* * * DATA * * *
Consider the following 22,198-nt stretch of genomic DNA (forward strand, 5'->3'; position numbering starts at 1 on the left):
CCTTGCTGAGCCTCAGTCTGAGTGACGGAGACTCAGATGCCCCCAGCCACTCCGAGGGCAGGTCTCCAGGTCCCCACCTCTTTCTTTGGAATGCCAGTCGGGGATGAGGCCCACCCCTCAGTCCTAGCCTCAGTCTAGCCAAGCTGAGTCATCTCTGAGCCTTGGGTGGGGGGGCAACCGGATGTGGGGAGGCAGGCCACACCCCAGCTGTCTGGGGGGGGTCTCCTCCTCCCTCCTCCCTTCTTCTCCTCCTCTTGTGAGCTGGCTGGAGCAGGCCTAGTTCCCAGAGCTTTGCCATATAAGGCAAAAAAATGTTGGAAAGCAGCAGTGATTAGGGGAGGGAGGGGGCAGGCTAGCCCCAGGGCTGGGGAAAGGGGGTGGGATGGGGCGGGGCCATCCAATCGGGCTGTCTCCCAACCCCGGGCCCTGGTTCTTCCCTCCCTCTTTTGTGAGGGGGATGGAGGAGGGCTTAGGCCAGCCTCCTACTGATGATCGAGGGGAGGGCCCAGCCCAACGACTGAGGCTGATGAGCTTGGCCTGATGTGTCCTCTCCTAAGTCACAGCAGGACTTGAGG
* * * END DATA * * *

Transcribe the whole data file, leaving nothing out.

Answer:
Consider the following 22,198-nt stretch of genomic DNA (forward strand, 5'->3'; position numbering starts at 1 on the left):
CCTTGCTGAGCCTCAGTCTGAGTGACGGAGACTCAGATGCCCCCAGCCACTCCGAGGGCAGGTCTCCAGGTCCCCACCTCTTTCTTTGGAATGCCAGTCGGGGATGAGGCCCACCCCTCAGTCCTAGCCTCAGTCTAGCCAAGCTGAGTCATCTCTGAGCCTTGGGTGGGGGGGCAACCGGATGTGGGGAGGCAGGCCACACCCCAGCTGTCTGGGGGGGGTCTCCTCCTCCCTCCTCCCTTCTTCTCCTCCTCTTGTGAGCTGGCTGGAGCAGGCCTAGTTCCCAGAGCTTTGCCATATAAGGCAAAAAAATGTTGGAAAGCAGCAGTGATTAGGGGAGGGAGGGGGCAGGCTAGCCCCAGGGCTGGGGAAAGGGGGTGGGATGGGGCGGGGCCATCCAATCGGGCTGTCTCCCAACCCCGGGCCCTGGTTCTTCCCTCCCTCTTTTGTGAGGGGGATGGAGGAGGGCTTAGGCCAGCCTCCTACTGATGATCGAGGGGAGGGCCCAGCCCAACGACTGAGGCTGATGAGCTTGGCCTGATGTGTCCTCTCCTAAGTCACAGCAGGACTTGAGG